Thanks Ram. I wouldn't even say Bitcoin is deflationary - it's actually inflationary until the year 2140, when inflation becomes 0. In practice, if you assume some coins get lost over time beyond 2140, then it will be deflationary.

Even though Bitcoin itself is inflationary until 2140, and then neutral, inflation or deflation (i.e. change in the aggregate price level) can still happen depending on whether the economy is growing or shrinking.

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Aug 16, 2022·edited Aug 16, 2022Liked by Ram

A good read, and I think that you raised some valid points.

I would argue however, that Bitcoin's attribute of being scare (that only 21 million BTC can ever exist) IS a basic Bitcoin thesis although not explicitly mentioned in the Bitcoin white paper. Bitcoin have the same properties that makes gold valuable, 1) scarcity, 2) takes time and large amounts of ressources to mine. If there were no limited cap supply on BTC, they would not be valuable, since they would not be scare. I have to admit that I am not super strong in economic theory, but as far as I understand, the the higher demand, and the lower the supply = more valuable.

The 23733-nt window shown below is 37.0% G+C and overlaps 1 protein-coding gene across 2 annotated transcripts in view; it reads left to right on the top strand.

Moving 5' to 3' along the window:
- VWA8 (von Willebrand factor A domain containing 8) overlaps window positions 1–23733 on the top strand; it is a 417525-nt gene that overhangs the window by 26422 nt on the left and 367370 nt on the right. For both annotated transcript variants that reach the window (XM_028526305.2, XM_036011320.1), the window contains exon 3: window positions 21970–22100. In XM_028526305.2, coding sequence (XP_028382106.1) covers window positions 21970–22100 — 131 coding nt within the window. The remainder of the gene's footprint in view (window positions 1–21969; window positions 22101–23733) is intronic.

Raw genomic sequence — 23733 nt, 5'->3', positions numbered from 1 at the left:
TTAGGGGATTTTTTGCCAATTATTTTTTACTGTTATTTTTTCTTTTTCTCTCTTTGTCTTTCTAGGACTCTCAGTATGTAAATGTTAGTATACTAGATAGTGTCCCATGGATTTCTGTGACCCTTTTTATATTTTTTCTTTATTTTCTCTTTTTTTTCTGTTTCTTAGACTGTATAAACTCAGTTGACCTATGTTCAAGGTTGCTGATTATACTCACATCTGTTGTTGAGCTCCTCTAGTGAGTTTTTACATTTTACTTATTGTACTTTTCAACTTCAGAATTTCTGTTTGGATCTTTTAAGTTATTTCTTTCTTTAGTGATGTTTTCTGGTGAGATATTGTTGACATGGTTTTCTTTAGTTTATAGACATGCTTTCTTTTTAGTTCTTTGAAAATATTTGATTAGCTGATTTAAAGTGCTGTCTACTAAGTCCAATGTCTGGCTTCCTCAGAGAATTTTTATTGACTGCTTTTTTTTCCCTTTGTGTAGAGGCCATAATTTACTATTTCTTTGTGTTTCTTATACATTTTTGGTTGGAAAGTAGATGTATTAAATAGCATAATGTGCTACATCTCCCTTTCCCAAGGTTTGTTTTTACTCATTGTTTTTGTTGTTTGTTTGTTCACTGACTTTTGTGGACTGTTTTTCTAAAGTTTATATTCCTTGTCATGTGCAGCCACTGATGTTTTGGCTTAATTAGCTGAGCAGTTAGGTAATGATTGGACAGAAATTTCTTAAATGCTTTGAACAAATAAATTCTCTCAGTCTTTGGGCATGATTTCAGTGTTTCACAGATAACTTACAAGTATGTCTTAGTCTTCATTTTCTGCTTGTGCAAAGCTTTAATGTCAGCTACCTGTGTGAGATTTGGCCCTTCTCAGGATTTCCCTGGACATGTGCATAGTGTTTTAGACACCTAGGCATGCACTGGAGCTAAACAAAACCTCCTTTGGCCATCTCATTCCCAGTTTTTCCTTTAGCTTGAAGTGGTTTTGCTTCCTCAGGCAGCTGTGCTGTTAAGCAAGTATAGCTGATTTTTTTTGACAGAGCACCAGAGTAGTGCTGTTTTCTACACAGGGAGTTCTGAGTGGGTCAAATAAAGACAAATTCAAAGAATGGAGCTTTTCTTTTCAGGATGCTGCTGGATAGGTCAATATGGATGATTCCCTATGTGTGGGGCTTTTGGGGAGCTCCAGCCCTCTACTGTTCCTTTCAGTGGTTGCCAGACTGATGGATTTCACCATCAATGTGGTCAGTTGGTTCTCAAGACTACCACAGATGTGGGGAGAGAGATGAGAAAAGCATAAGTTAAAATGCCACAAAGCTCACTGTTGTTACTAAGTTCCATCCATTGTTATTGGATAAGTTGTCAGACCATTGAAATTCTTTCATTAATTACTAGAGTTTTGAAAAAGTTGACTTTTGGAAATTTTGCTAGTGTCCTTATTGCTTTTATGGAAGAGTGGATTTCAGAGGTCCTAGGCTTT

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Aug 15, 2022·edited Aug 15, 2022Liked by Ram

Thanks to you -I read Smith's article - good one; But I feel he comes across as an 'establishment' economist; He should avoid characterising folks as "schlubs", this can be easily misunderstood as being elitist.

Your article is a great response; I also feel Smith downplays "inflation" impact on regular folks under current system. Any day, give me a system that retains value - i.e. Cash can be liquidity AND saving. So help my 'savings' retain value over time without getting into ETFs, Stocks etc. Does Smith have a solution? Seems NO - he actually has not provided any solutions apart from vague mention of some fund for the poorer folks :)

He also conflates Bitcoin's scarcity (a monetary system) with crypto scarcity (artificial) - these two are entirely different!!

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